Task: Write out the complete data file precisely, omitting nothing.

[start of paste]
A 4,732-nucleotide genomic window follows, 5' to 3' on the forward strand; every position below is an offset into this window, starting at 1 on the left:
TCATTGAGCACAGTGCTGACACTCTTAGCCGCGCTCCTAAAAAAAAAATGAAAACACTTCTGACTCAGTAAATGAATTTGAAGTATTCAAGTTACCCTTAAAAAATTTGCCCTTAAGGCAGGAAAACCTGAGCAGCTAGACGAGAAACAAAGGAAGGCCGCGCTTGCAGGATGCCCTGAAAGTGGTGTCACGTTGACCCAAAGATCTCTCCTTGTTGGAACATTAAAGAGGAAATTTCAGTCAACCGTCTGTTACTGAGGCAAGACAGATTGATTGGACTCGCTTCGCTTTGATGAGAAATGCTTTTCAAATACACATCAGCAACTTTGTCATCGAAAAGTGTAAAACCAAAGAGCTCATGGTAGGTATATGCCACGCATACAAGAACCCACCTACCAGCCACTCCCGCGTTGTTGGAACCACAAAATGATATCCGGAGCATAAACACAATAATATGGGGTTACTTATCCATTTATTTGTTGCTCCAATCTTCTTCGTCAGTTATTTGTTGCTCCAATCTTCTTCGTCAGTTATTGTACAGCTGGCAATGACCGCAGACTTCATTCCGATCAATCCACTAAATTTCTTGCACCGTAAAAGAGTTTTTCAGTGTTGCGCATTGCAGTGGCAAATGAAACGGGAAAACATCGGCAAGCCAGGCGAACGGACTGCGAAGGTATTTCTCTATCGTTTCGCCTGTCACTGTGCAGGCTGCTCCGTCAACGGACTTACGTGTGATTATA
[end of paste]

A 4,732-nucleotide genomic window follows, 5' to 3' on the forward strand; every position below is an offset into this window, starting at 1 on the left:
TCATTGAGCACAGTGCTGACACTCTTAGCCGCGCTCCTAAAAAAAAAATGAAAACACTTCTGACTCAGTAAATGAATTTGAAGTATTCAAGTTACCCTTAAAAAATTTGCCCTTAAGGCAGGAAAACCTGAGCAGCTAGACGAGAAACAAAGGAAGGCCGCGCTTGCAGGATGCCCTGAAAGTGGTGTCACGTTGACCCAAAGATCTCTCCTTGTTGGAACATTAAAGAGGAAATTTCAGTCAACCGTCTGTTACTGAGGCAAGACAGATTGATTGGACTCGCTTCGCTTTGATGAGAAATGCTTTTCAAATACACATCAGCAACTTTGTCATCGAAAAGTGTAAAACCAAAGAGCTCATGGTAGGTATATGCCACGCATACAAGAACCCACCTACCAGCCACTCCCGCGTTGTTGGAACCACAAAATGATATCCGGAGCATAAACACAATAATATGGGGTTACTTATCCATTTATTTGTTGCTCCAATCTTCTTCGTCAGTTATTTGTTGCTCCAATCTTCTTCGTCAGTTATTGTACAGCTGGCAATGACCGCAGACTTCATTCCGATCAATCCACTAAATTTCTTGCACCGTAAAAGAGTTTTTCAGTGTTGCGCATTGCAGTGGCAAATGAAACGGGAAAACATCGGCAAGCCAGGCGAACGGACTGCGAAGGTATTTCTCTATCGTTTCGCCTGTCACTGTGCAGGCTGCTCCGTCAACGGACTTACGTGTGATTATA